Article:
Jeffrey Brand, PhD, associate dean for graduate studies and associate professor of philosophy at the Columbian College of Arts and Sciences (CCAS), took a roundabout path to George Washington University (GW), passing first through undergrad, where he majored in philosophy, then a JD-PhD program, to a faculty position at a small Midwestern college that he couldn’t locate on a map.
“You never know what’s going to happen; new opportunities arise, new challenges present themselves. You’ll have surprises, misfortunes, unexpected discoveries, epiphanies personal and intellectual,” he said to the PhD graduates at their hooding ceremony held May 17. “Now that you’ve spent so much time on one subject, people are going to assume that you’re on a clearly defined path. Your future is set, no more surprises. But they’re wrong; your doctorate gives you options. It gives you perspective. It gives you skills and judgment and knowledge.”
For the graduates of the Institute of Biomedical Sciences (IBS), designed to integrate CCAS, the GW School of Medicine and Health Sciences (SMHS), and Children’s National Health System, the hooding ceremony marked two distinctions: the completion of a rigorous program and the elevation to expert.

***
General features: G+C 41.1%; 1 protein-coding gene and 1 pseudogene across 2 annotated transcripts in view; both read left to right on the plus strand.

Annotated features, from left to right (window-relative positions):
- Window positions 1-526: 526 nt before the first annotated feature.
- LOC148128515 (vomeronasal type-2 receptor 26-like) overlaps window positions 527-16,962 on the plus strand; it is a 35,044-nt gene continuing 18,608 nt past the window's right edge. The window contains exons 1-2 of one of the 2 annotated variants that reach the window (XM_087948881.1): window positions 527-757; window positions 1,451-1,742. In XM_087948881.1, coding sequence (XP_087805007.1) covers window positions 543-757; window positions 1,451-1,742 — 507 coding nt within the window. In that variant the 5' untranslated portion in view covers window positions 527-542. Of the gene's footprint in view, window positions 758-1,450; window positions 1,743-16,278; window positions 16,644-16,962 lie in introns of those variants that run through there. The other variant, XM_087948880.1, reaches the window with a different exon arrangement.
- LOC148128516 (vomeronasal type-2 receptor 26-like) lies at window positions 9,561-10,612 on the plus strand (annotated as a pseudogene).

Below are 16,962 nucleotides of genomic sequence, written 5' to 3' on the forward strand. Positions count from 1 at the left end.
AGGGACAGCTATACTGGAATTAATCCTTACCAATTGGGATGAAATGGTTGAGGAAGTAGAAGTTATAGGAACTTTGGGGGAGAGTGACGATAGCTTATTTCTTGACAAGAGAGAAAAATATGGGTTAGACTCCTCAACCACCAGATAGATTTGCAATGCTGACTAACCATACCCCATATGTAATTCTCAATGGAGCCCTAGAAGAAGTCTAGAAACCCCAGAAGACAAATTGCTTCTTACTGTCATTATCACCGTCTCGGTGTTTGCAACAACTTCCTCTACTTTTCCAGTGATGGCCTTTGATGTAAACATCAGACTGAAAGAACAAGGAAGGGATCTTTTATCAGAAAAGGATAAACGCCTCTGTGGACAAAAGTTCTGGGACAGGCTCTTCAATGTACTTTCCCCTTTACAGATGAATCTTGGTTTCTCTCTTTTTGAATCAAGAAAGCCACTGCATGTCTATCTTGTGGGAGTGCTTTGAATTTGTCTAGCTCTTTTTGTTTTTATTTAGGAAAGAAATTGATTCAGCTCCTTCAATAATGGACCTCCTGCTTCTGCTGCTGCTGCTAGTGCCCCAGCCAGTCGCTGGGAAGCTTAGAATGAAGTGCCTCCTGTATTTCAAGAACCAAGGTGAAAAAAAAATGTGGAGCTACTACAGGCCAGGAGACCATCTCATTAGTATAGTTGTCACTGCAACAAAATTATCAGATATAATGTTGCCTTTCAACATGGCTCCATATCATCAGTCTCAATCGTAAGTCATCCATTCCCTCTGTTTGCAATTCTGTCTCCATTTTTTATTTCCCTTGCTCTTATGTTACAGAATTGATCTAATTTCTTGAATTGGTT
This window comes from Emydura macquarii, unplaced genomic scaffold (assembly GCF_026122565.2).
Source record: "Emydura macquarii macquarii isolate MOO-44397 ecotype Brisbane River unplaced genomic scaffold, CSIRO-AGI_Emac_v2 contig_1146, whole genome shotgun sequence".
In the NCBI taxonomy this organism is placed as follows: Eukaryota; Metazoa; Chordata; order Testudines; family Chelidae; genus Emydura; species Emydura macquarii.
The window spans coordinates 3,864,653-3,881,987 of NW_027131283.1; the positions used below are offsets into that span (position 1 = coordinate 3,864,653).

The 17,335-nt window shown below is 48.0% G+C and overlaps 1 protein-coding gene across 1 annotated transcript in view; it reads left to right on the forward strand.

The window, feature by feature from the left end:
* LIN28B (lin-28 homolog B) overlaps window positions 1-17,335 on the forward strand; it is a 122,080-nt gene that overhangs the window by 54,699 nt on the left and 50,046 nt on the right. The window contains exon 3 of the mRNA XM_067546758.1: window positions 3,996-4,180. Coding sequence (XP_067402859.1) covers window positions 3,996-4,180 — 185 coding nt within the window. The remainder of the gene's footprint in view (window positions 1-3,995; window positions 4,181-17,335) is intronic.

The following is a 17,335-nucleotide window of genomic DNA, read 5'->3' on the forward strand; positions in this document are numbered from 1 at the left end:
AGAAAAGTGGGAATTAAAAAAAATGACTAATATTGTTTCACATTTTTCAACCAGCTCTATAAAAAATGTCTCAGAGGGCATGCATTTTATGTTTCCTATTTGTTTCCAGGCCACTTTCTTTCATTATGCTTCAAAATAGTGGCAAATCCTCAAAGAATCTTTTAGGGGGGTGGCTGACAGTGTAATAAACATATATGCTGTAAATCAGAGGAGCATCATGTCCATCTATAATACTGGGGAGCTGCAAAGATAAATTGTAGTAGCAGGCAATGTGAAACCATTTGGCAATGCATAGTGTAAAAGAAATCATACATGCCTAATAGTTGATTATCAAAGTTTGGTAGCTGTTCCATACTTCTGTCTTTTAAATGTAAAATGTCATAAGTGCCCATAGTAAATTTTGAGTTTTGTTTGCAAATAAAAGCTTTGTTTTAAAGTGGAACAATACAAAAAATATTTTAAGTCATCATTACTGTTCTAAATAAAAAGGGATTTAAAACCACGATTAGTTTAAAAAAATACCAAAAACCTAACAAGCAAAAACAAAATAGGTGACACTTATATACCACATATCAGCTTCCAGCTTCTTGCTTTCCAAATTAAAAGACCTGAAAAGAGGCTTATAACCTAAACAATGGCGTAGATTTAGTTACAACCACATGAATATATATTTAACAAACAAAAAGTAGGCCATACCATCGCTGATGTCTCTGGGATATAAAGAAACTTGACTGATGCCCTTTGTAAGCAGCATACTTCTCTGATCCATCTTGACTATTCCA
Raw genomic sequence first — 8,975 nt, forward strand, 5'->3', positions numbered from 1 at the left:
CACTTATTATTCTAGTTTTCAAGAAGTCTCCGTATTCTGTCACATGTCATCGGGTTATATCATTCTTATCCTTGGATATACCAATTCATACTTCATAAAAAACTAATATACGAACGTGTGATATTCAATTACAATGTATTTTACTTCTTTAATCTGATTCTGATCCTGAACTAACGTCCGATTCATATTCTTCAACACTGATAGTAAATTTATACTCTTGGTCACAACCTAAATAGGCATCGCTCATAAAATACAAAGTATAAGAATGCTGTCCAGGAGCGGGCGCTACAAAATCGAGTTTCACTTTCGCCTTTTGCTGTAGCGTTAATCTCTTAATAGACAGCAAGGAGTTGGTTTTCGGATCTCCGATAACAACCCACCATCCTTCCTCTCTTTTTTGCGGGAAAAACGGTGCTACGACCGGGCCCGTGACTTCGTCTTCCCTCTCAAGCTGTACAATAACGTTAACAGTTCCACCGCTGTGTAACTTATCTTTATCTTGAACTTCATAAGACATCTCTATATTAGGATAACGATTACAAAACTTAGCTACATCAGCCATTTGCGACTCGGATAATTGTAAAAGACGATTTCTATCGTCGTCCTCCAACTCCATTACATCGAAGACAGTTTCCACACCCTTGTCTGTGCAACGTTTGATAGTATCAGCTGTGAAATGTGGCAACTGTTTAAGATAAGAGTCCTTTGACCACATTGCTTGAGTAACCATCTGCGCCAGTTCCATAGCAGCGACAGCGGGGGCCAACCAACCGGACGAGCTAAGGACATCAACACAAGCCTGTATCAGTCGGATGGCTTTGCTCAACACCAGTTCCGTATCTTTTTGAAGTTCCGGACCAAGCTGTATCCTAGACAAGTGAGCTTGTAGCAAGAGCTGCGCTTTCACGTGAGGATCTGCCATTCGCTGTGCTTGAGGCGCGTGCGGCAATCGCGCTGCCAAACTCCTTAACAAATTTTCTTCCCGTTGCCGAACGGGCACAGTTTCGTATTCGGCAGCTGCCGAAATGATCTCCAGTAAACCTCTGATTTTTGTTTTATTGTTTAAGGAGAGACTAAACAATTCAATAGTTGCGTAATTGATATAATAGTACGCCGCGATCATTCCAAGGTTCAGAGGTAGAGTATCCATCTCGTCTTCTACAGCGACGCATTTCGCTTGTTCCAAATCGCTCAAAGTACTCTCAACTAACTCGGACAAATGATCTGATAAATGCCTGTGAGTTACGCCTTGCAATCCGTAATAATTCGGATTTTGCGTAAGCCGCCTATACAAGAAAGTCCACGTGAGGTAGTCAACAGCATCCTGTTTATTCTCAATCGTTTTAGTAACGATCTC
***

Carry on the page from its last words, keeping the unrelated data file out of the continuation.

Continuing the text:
“You have accomplished something immensely difficult,” Brand said. “You’ve earned the right to call yourself an expert in something.”
Graduating IBS students, many of whom are moving on to post-doctoral fellowships, according to Alison Hall, PhD, associate dean for research workforce development and professor of neurology at SMHS, focused on one of three areas: biochemistry and systems biology, molecular medicine, or microbiology and immunology. Starting in the fall of 2018, however, the programs will be reshaped to include cancer biology, genomics and bioinformatics, microbiology and immunology, neuroscience, and pharmacology and physiology.
In the updated programs, students will also take common, interdisciplinary core courses in the fundamentals of biomedical science, and in career and professional development, as they rotate through different laboratories of interest. Following coursework and rotations, they prepare a fellowship-style grant proposal outlining their original experimental design and analysis for advancement to candidacy.
All IBS students, regardless of the individual program, finalize their PhDs at the hooding ceremony, a rite that “encapsulates a moment in time,” according to CCAS Dean Ben Vinson, PhD, who also serves as a professor of history.
“The hood symbolizes the power of knowledge, the power of creativity, and its transformative force to improve the world through your work,” he said. “As a doctoral student, you’ve taken extraordinary journeys, from the classroom to the laboratory. …Continue to hone and draw from the depths of your expertise. Be the changemakers, the creators, the discoverers, the innovators, the leaders that will help push society forward.”